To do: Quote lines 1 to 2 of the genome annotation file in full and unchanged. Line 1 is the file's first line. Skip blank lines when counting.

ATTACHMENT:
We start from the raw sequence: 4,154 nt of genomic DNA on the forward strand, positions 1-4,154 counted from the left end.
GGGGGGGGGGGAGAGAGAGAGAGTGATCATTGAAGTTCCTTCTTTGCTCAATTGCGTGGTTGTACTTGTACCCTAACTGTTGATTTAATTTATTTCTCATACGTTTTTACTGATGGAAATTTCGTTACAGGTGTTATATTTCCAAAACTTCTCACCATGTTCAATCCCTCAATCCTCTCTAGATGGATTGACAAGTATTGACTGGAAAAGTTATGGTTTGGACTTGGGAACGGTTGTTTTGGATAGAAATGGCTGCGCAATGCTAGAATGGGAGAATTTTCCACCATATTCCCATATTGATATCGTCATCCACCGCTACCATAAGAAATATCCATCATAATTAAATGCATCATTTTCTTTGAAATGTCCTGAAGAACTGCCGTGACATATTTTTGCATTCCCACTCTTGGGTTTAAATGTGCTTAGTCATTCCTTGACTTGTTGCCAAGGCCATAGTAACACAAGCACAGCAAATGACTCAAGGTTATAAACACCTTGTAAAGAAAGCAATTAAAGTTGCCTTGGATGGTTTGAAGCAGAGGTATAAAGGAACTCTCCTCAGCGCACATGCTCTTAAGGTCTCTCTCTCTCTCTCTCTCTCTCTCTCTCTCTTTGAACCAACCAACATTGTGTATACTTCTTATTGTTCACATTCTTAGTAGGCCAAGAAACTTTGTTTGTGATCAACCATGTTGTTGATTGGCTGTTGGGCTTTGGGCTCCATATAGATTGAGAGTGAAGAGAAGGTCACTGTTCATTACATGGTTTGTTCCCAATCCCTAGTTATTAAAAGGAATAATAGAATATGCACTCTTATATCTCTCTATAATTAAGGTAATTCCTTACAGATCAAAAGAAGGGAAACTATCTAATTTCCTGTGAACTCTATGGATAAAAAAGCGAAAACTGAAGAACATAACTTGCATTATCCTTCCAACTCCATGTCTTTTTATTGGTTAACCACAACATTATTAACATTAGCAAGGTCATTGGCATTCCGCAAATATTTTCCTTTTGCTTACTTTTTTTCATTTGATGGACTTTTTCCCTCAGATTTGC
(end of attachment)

We start from the raw sequence: 4,154 nt of genomic DNA on the forward strand, positions 1-4,154 counted from the left end.
GGGGGGGGGGGAGAGAGAGAGAGTGATCATTGAAGTTCCTTCTTTGCTCAATTGCGTGGTTGTACTTGTACCCTAACTGTTGATTTAATTTATTTCTCATACGTTTTTACTGATGGAAATTTCGTTACAGGTGTTATATTTCCAAAACTTCTCACCATGTTCAATCCCTCAATCCTCTCTAGATGGATTGACAAGTATTGACTGGAAAAGTTATGGTTTGGACTTGGGAACGGTTGTTTTGGATAGAAATGGCTGCGCAATGCTAGAATGGGAGAATTTTCCACCATATTCCCATATTGATATCGTCATCCACCGCTACCATAAGAAATATCCATCATAATTAAATGCATCATTTTCTTTGAAATGTCCTGAAGAACTGCCGTGACATATTTTTGCATTCCCACTCTTGGGTTTAAATGTGCTTAGTCATTCCTTGACTTGTTGCCAAGGCCATAGTAACACAAGCACAGCAAATGACTCAAGGTTATAAACACCTTGTAAAGAAAGCAATTAAAGTTGCCTTGGATGGTTTGAAGCAGAGGTATAAAGGAACTCTCCTCAGCGCACATGCTCTTAAGGTCTCTCTCTCTCTCTCTCTCTCTCTCTCTCTCTTTGAACCAACCAACATTGTGTATACTTCTTATTGTTCACATTCTTAGTAGGCCAAGAAACTTTGTTTGTGATCAACCATGTTGTTGATTGGCTGTTGGGCTTTGGGCTCCATATAGATTGAGAGTGAAGAGAAGGTCACTGTTCATTACATGGTTTGTTCCCAATCCCTAGTTATTAAAAGGAATAATAGAATATGCACTCTTATATCTCTCTATAATTAAGGTAATTCCTTACAGATCAAAAGAAGGGAAACTATCTAATTTCCTGTGAACTCTATGGATAAAAAAGCGAAAACTGAAGAACATAACTTGCATTATCCTTCCAACTCCATGTCTTTTTATTGGTTAACCACAACATTATTAACATTAGCAAGGTCATTGGCATTCCGCAAATATTTTCCTTTTGCTTACTTTTTTTCATTTGATGGACTTTTTCCCTCAGATTTGC